U.S. Stocks at Records, Dollar Weaker as Fed Meets: Markets WrapBy
Policy makers expected to comment on unwinding of stimulus
European gauge slips as Japanese shares surge after holiday
Major U.S equity benchmarks padded all-time highs, the dollar fell and Treasuries edged lower after Donald Trump gave a speech to the United Nations and as the Federal Reserve began a two-day meeting.
The S&P 500 Index climbed for a third day, though equities remain stuck in one of the tightest ranges in decades. The CBOE Volatility Index slumped toward 10. Europe’s equity benchmark followed many Asian peers lower, while Japanese shares surged after a holiday.
The pound swung before jumping after a report Foreign Secretary Boris Johnson may resign should Prime Minister Theresa May oppose his Brexit demands. The euro rose for a fourth day, while the dollar slipped against all but one of its G-10 peers. Benchmark WTI crude fell below $50 per barrel.
Financial markets remained largely calm on Tuesday as Trump’s speech to the UN did little to alter views on the tensions over North Korea’s nuclear ambitions. Attention will turn to Wednesday’s Fed decision, with a focus on details on unwinding part of the central bank’s $4.5 trillion balance sheet.
“We are not overly concerned about” the Fed’s quantitative-tightening plans, Merrill Lynch and U.S. Trust head of fixed-income strategy Matthew Diczok told Bloomberg TV. “If you model it out, over about the next three years they’ll take out about $1.3 trillion or so. That’s only a third of what they put into the market. So it’s going to be very slow, very gradual, very deliberate and it shouldn’t lead to any near-term fireworks into the market at all.”
Terminal subscribers can read more in our Markets Live blog.
What to watch out for this week:
- Brexit strategy is in focus as Theresa May prepares to outline her revised approach on Friday.
- The Fed’s rate decision is Wednesday.
- The Bank of Japan is predicted to stand pat when it reviews policy Thursday. The BOJ probably won’t reveal when it will unwind stimulus, but could signal determination to keep the yield curve under control.
- Indonesia, the Philippines and South Africa are among countries also reviewing monetary policy this week.
- Home construction and sales of previously owned properties are the highlights of the week’s U.S. economic calendar.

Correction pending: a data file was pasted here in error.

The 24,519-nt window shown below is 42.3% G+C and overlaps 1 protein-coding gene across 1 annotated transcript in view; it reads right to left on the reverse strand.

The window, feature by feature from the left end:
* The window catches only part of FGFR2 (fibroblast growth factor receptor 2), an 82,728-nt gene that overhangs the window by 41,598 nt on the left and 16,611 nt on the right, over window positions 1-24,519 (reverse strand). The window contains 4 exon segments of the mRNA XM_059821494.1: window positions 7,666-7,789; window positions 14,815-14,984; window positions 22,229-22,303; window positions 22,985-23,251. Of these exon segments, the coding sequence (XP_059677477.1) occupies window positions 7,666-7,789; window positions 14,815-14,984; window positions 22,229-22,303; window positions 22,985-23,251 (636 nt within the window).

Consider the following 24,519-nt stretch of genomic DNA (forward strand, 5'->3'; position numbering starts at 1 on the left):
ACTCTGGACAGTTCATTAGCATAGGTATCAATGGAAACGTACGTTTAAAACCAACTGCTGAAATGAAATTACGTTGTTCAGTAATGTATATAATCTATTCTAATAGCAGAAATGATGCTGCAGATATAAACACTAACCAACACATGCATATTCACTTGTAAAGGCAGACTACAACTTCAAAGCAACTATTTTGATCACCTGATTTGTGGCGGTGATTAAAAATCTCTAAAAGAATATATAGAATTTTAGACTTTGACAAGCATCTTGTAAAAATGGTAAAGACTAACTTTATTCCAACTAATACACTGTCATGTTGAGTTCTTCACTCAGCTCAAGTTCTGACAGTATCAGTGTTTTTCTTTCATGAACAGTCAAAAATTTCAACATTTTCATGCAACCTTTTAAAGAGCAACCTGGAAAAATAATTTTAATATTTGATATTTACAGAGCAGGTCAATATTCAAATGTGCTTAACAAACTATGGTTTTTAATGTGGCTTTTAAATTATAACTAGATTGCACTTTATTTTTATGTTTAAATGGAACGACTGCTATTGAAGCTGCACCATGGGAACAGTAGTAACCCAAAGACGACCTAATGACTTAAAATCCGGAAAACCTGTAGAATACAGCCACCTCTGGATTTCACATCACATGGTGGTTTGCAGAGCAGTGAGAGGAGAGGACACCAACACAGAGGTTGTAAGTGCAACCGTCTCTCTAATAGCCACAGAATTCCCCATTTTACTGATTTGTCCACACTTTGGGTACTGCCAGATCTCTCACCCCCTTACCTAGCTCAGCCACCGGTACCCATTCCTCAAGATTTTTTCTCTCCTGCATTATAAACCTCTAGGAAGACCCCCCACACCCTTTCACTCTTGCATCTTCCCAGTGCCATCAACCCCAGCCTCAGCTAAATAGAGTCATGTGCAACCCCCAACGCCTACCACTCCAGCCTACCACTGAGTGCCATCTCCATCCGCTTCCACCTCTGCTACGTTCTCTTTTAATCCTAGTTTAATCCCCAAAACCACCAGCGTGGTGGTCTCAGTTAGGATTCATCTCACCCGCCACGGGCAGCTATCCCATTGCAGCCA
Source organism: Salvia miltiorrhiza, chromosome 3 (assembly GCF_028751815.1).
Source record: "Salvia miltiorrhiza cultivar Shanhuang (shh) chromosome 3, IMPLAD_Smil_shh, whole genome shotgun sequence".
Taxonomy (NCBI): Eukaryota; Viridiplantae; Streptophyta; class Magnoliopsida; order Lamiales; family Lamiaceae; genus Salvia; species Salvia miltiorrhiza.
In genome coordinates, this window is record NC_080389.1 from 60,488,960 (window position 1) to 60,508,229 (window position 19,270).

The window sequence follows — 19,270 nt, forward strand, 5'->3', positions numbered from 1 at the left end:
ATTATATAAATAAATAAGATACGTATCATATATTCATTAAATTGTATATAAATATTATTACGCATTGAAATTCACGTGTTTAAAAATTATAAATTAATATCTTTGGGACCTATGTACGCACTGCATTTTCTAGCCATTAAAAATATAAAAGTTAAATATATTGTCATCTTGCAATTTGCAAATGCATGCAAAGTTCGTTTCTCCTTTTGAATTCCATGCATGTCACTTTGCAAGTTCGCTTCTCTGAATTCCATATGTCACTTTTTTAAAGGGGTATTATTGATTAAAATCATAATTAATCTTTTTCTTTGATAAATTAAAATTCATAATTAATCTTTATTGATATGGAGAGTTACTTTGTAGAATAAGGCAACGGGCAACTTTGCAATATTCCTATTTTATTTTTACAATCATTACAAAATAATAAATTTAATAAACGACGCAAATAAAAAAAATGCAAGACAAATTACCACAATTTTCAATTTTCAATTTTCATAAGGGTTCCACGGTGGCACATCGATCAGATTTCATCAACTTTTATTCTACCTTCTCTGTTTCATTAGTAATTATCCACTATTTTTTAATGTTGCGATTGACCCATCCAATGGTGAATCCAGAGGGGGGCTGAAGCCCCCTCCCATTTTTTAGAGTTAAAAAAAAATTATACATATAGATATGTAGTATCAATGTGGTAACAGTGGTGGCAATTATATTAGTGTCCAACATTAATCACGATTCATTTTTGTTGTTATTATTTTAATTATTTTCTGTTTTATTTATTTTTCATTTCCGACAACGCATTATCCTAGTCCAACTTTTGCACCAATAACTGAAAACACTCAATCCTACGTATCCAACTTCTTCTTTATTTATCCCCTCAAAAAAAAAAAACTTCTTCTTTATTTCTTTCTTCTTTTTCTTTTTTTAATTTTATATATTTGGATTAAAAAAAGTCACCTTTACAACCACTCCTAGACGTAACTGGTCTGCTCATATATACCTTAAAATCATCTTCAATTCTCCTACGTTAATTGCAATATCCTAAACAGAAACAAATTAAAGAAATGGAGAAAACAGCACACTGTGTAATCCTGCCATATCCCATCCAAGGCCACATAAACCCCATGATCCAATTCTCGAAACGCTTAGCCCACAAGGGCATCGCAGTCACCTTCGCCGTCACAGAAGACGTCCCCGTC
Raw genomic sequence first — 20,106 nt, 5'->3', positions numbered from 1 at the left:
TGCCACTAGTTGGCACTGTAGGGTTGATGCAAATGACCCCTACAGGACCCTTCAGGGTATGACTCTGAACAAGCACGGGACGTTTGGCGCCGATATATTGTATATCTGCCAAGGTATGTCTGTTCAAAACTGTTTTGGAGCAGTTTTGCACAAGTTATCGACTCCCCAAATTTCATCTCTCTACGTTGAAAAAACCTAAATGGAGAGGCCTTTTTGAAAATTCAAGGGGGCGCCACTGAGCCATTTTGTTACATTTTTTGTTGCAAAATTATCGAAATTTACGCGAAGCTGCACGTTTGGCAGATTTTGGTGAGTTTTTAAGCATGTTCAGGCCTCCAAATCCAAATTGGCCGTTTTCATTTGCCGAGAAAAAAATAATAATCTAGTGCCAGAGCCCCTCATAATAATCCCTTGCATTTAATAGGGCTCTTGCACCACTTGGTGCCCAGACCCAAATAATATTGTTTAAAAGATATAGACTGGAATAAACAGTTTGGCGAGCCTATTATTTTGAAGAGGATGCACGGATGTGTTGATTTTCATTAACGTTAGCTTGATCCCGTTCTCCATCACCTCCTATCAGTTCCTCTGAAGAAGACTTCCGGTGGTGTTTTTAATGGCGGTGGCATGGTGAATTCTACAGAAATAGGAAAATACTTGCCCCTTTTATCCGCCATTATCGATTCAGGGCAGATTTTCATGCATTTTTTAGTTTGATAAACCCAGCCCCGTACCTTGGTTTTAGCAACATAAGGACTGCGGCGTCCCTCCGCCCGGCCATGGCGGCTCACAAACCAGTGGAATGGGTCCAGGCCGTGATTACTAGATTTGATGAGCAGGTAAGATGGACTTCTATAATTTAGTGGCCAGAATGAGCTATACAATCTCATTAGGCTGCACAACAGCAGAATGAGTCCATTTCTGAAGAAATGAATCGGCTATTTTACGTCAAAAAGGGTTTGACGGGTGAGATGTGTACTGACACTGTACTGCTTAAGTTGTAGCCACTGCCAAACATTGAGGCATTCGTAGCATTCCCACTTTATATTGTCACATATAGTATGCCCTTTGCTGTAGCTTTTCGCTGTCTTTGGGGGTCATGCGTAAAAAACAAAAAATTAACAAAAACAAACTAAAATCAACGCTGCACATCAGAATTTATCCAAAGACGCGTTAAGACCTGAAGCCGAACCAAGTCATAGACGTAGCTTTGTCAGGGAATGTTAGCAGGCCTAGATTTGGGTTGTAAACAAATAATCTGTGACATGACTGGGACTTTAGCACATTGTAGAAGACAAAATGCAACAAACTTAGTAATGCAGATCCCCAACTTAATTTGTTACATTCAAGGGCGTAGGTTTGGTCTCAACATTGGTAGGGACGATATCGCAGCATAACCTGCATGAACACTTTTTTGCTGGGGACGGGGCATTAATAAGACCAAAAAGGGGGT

- Campaigning continues in Germany, days before the Sept. 24 election. New Zealand goes to the polls on Sept. 23.
Here are the main moves in markets:
- The S&P 500 Index climbed 0.1 percent to 2,506.64 as of 4 p.m. in New York.
- The Dow Jones Industrial Average added 0.2 percent to 22,370.70, and the Nasdaq Composite Index rose 0.1 percent.
- The Stoxx Europe 600 Index was virtually unchanged after erasing earlier declines.
- The MSCI All-Country World Index increased 0.3 percent to the highest on record.
- The MSCI Emerging Market Index dropped 0.2 percent.
- The Bloomberg Dollar Spot Index decreased 0.1 percent, with the greenback dropping versus all G-10 peers save the Swiss franc.
- The euro climbed 0.4 percent to $1.1997, the strongest in more than a week.
- The yield on 10-year Treasuries was slightly higher at 2.2375 percent.
- The bond-market selloff that pushed intermediate and long-term Treasury yields up from 2017 lows reached Sept. 8 is on the brink of making five-year notes a buy, according to technical analysis by Aaron Kohli at BMO Capital Markets.
- Toys ‘‘R’’ Us Inc. succumbed to what it called a “dangerous game of dominoes” that toppled it in a matter of days.
- Gold futures slipped less than 0.1 percent to settle at $1,310.60 an ounce as of 1:39 p.m. in New York.
- West Texas Intermediate crude fell for the first time in more than a week as traders awaited storage data that may show the longest expansion of U.S. crude inventories in almost half a year.
- WTI futures lost 0.9 percent to settle at $49.48 a barrel.
- Coal will drop and stabilize about 10 percent lower than current levels after tight supply and strong demand from Asian consumers drove prices to near $100 a ton, according to producer New Hope Corp.
— With assistance by Robert Brand, Alex Harris, and Samuel Potter